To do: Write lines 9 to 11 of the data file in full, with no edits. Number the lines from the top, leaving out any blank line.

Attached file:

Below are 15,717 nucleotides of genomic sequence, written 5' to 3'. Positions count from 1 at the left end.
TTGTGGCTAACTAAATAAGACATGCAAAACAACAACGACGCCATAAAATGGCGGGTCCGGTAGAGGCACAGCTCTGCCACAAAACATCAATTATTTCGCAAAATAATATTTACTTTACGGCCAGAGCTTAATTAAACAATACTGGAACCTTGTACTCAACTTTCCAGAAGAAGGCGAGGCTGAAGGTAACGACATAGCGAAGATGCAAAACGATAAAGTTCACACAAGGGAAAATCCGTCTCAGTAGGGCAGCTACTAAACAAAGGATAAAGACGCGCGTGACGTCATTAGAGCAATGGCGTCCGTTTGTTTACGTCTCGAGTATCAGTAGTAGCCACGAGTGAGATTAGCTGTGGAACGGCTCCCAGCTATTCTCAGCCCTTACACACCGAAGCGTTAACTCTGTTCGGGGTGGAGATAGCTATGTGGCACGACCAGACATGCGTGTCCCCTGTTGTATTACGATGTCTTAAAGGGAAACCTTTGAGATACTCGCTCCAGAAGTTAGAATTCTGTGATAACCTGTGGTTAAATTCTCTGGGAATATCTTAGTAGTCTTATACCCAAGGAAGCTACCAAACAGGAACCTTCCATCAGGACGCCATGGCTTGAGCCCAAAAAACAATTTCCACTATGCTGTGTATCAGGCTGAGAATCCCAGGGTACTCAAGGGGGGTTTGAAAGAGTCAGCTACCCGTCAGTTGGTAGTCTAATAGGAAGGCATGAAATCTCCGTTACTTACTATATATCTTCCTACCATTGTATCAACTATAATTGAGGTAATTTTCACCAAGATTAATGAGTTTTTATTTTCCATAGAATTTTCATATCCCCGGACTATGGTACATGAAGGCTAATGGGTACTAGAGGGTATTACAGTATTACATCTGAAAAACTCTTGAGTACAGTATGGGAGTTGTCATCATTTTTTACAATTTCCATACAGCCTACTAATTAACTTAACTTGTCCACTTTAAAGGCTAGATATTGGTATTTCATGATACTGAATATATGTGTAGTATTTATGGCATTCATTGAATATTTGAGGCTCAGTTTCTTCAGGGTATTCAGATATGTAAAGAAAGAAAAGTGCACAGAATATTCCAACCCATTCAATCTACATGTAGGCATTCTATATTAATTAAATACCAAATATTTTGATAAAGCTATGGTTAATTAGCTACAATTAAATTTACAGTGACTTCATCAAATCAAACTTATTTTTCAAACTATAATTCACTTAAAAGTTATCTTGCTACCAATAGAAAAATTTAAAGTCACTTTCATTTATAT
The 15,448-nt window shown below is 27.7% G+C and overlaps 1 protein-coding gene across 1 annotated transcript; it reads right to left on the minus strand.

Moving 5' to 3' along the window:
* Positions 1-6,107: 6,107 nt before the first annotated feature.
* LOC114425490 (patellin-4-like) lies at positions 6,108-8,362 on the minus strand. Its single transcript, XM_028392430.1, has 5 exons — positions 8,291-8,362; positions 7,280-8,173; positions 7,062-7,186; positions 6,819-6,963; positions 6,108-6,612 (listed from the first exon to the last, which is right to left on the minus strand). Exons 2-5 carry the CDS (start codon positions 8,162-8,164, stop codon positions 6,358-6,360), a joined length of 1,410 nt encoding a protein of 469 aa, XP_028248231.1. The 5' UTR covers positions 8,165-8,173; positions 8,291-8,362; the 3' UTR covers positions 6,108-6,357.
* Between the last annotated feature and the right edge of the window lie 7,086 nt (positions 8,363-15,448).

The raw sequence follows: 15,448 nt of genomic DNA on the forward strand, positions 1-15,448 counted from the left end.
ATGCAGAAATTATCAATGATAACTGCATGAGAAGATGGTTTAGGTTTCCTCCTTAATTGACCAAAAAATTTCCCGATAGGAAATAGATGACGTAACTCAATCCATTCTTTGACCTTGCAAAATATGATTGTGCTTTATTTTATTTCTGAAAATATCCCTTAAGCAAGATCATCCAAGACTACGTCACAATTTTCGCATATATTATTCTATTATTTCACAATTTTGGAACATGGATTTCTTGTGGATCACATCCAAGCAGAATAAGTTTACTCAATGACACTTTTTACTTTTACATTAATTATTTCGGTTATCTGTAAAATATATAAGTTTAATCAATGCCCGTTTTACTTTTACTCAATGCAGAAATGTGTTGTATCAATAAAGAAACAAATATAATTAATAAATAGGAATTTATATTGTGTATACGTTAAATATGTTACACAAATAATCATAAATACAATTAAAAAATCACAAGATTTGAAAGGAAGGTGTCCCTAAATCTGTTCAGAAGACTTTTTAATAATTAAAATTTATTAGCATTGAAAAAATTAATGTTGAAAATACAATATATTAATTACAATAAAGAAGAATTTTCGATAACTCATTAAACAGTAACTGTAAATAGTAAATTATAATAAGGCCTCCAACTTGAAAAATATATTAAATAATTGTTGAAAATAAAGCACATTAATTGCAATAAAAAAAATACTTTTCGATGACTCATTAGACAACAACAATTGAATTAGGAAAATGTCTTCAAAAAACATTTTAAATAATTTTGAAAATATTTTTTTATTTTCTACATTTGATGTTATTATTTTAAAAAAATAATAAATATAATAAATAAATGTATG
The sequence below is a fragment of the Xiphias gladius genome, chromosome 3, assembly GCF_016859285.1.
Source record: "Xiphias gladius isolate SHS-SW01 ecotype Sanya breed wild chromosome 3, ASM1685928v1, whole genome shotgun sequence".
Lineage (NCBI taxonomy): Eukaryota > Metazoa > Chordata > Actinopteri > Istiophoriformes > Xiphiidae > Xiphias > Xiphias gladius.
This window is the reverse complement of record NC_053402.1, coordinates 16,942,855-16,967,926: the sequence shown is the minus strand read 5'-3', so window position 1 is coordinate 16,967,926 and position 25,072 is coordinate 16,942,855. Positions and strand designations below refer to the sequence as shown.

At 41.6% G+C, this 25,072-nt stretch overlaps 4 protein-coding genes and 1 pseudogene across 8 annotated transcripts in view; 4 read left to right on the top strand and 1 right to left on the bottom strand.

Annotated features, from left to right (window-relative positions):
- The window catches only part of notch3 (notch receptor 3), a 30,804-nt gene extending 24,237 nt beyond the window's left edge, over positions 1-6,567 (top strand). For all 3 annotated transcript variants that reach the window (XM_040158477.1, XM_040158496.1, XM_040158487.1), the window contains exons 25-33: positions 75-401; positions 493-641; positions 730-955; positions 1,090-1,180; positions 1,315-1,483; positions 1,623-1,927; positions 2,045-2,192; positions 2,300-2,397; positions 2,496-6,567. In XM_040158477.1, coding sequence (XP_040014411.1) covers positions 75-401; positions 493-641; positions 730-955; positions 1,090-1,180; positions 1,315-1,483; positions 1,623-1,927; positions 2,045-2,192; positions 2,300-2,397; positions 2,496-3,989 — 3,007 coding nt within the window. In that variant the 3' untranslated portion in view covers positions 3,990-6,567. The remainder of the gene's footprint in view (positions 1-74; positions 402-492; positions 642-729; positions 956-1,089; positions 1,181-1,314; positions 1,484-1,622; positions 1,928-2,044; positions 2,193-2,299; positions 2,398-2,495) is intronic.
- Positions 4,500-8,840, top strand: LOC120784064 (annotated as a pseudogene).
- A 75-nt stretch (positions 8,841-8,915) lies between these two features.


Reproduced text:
ATGCAGAAATTATCAATGATAACTGCATGAGAAGATGGTTTAGGTTTCCTCCTTAATTGACCAAAAAATTTCCCGATAGGAAATAGATGACGTAACTCAATCCATTCTTTGACCTTGCAAAATATGATTGTGCTTTATTTTATTTCTGAAAATATCCCTTAAGCAAGATCATCCAAGACTACGTCACAATTTTCGCATATATTATTCTATTATTTCACAATTTTGGAACATGGATTTCTTGTGGATCACATCCAAGCAGAATAAGTTTACTCAATGACACTTTTTACTTTTACATTAATTATTTCGGTTATCTGTAAAATATATAAGTTTAATCAATGCCCGTTTTACTTTTACTCAATGCAGAAATGTGTTGTATCAATAAAGAAACAAATATAATTAATAAATAGGAATTTATATTGTGTATACGTTAAATATGTTACACAAATAATCATAAATACAATTAAAAAATCACAAGATTTGAAAGGAAGGTGTCCCTAAATCTGTTCAGAAGACTTTTTAATAATTAAAATTTATTAGCATTGAAAAAATTAATGTTGAAAATACAATATATTAATTACAATAAAGAAGAATTTTCGATAACTCATTAAACAGTAACTGTAAATAGTAAATTATAATAAGGCCTCCAACTTGAAAAATATATTAAATAATTGTTGAAAATAAAGCACATTAATTGCAATAAAAAAAATACTTTTCGATGACTCATTAGACAACAACAATTGAATTAGGAAAATGTCTTCAAAAAACATTTTAAATAATTTTGAAAATATTTTTTTATTTTCTACATTTGATGTTATTATTTTAAAAAAATAATAAATATAATAAATAAATGTATG
The sequence below is a fragment of the Xiphias gladius genome, chromosome 3, assembly GCF_016859285.1.
Source record: "Xiphias gladius isolate SHS-SW01 ecotype Sanya breed wild chromosome 3, ASM1685928v1, whole genome shotgun sequence".